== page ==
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Alice 19th, Vol. 1: Lotis Master - Yu Watase I originally thought this was going to be a retelling of Alice In Wonderland some sort - after all, the main character is called Alice, and everything starts to get strange after she encounters a magical rabbit - but that is not the case. Apart from those two little bits (a nod to the story by Lewis Carroll), Alice 19th is a cute, funny story about the power of words, and I think that is something that readers and writers can definitely get behind.

The story focuses on Alice, a young girl overshadowed by her pretty, popular older sister. She is also quite shy and awkward, unable to tell her crush (who unfortunately happens to be her sister's crush as well) how she really feels. This shyness, however, is portrayed realistically, and Alice's character development begins with her trying to overcome this problem; indeed the magical plotline and the non-magical character arc is woven through Alice's attempts to speak up and find Courage, which is the Lotis Word of this particaular entry. She is a lot stronger than people might give her credit for, and it will be interesting to see how she develops in further volumes. Other characters are painted more broadly, but I was impressed with the layers Alice's older sister had; it is unfortunately very easy, in cases of lack of sisterly understanding, to automatically make the non-protagonist sister flat and distinctly unlikable, but Mayura has enough to her to keep her out of this trap. She may still have very unlikable traits, but they do not make up the entirety of her being.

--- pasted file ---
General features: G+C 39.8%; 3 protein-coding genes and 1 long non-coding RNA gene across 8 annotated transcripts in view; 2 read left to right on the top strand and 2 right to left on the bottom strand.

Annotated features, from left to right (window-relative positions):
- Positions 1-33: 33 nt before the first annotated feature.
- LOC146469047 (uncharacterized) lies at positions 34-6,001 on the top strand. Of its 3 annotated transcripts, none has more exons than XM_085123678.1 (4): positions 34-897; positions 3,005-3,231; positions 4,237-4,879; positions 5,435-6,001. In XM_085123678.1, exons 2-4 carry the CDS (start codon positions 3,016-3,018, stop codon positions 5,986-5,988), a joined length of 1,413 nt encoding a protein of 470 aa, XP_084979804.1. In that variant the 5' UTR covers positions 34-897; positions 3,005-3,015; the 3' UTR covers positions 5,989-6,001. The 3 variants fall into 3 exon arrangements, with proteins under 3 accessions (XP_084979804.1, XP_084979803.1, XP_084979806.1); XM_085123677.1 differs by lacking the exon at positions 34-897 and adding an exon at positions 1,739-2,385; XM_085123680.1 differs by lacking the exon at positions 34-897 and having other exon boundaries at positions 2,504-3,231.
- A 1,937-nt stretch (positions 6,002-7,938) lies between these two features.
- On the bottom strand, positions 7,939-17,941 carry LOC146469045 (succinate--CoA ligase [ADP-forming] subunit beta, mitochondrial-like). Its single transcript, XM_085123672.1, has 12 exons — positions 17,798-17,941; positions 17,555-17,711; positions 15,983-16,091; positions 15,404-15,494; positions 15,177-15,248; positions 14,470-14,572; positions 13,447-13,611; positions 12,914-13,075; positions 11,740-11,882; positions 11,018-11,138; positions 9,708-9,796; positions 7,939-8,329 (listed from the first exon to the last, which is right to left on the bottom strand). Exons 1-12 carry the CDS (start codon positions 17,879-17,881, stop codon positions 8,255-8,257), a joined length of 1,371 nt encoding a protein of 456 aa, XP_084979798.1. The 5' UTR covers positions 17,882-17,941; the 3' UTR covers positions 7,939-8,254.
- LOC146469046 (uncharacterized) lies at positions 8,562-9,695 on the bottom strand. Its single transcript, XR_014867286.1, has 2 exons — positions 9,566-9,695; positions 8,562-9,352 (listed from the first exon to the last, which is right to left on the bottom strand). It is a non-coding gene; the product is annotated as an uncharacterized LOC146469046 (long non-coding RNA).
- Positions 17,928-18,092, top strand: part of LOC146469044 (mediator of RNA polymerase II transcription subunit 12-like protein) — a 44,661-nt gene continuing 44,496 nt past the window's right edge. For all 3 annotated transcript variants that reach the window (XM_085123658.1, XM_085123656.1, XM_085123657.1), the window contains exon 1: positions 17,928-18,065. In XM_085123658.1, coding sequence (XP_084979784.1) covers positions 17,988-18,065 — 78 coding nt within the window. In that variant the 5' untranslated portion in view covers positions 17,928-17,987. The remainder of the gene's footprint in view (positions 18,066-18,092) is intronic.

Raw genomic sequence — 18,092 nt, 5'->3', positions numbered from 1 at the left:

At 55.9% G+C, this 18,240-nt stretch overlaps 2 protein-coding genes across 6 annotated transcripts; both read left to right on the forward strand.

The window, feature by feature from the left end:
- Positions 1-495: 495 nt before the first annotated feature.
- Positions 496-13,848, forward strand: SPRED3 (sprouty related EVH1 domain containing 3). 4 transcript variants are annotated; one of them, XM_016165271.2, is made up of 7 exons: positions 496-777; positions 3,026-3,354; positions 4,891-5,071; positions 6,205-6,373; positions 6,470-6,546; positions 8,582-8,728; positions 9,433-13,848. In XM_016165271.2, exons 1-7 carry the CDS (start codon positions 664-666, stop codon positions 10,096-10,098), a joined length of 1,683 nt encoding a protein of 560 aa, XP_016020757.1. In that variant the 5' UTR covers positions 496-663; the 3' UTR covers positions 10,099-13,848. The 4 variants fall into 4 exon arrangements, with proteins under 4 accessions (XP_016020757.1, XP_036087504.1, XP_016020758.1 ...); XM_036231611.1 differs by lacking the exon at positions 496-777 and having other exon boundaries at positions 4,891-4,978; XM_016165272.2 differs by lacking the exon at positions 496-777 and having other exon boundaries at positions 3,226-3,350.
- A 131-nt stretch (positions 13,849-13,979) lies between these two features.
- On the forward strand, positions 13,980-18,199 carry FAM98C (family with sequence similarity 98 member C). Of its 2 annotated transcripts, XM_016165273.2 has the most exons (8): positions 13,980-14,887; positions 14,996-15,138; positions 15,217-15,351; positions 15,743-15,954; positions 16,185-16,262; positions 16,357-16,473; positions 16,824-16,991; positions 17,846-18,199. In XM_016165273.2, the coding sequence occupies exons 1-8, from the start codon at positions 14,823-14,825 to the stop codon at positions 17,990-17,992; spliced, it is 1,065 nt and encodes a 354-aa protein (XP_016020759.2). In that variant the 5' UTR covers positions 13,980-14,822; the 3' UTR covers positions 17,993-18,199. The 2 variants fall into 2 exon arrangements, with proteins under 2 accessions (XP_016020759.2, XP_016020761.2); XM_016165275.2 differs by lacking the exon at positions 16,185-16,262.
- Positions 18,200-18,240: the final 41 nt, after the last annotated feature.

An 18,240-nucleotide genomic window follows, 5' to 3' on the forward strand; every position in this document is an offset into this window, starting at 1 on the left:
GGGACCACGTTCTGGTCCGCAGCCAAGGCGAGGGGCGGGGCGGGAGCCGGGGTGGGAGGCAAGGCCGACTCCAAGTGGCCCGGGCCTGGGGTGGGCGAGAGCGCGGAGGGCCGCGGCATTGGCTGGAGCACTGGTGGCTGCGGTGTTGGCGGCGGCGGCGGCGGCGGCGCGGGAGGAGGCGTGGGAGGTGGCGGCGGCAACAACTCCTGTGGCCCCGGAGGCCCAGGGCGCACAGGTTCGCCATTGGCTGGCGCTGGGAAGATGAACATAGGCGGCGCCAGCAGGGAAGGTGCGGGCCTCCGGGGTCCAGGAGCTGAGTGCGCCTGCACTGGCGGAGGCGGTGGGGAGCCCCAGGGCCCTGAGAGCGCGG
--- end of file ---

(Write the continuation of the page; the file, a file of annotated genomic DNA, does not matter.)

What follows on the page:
The magical aspect to the plot does take a back seat for the first part of this volume, but it is still present throughout, thanks mostly to the magical rabbit that Alice rescues in the opening. This rabbit - or rabbit girl, rather - provides most of the comedy, both directly and indirectly as well as the magical beginning and counseling, but as the story moves on the real potential of the magical system and the power of words becomes much more obvious and darker. It may not seem like much, given when in the volume it really appears, but it is more than enough really set things in motion and promise an exciting story to come in future volumes.

Despite some minor quibbles (such as the artwork suffering from the problem of only six faces), the first volume of Alice 19th was a light, fun read. As for its cliff-hanger ending, well, that definitely made me want to find out what happens next.